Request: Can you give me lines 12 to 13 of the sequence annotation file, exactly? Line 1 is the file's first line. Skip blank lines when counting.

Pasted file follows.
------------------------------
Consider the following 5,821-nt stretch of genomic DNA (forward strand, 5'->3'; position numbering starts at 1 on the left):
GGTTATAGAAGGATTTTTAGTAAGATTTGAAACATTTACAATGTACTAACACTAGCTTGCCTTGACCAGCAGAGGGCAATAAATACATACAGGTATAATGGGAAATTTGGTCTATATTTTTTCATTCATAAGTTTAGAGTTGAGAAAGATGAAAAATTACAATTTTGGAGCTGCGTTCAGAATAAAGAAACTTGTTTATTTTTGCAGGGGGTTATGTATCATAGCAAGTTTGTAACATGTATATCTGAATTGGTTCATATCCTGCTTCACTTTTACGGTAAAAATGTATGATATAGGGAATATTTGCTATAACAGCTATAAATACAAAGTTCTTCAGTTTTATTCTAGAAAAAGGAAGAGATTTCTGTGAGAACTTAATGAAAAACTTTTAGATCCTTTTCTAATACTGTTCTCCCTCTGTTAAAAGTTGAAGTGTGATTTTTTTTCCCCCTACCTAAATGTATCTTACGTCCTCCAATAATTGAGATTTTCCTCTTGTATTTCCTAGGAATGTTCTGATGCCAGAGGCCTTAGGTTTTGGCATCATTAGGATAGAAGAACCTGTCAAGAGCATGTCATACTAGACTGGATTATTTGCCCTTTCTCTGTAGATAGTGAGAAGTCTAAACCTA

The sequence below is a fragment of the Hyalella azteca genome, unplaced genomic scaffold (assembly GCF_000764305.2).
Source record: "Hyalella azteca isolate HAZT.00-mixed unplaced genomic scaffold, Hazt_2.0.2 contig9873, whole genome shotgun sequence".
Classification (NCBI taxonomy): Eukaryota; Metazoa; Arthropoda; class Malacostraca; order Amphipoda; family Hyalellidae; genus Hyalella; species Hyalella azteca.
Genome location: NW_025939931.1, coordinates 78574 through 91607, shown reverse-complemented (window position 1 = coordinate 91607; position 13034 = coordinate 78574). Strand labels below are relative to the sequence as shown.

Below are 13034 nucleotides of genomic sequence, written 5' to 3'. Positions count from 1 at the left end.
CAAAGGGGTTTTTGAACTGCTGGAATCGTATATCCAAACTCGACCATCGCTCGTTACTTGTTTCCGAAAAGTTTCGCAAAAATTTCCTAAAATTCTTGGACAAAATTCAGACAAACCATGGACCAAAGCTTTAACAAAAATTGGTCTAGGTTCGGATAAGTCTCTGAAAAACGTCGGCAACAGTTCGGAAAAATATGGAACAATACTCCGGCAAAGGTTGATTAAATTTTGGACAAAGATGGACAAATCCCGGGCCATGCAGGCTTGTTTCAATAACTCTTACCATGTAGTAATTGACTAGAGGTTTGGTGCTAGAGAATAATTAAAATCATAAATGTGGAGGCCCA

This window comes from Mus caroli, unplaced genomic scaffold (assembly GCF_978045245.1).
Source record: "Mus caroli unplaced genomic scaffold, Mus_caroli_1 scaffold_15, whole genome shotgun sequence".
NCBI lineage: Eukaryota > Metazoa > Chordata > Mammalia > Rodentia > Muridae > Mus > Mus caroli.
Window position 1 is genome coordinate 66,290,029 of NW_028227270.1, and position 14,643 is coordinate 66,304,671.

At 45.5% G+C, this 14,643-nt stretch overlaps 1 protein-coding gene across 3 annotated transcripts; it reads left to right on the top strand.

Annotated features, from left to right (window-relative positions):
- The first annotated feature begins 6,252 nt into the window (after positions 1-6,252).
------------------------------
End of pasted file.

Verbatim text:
Window position 1 is genome coordinate 66,290,029 of NW_028227270.1, and position 14,643 is coordinate 66,304,671.

At 45.5% G+C, this 14,643-nt stretch overlaps 1 protein-coding gene across 3 annotated transcripts; it reads left to right on the top strand.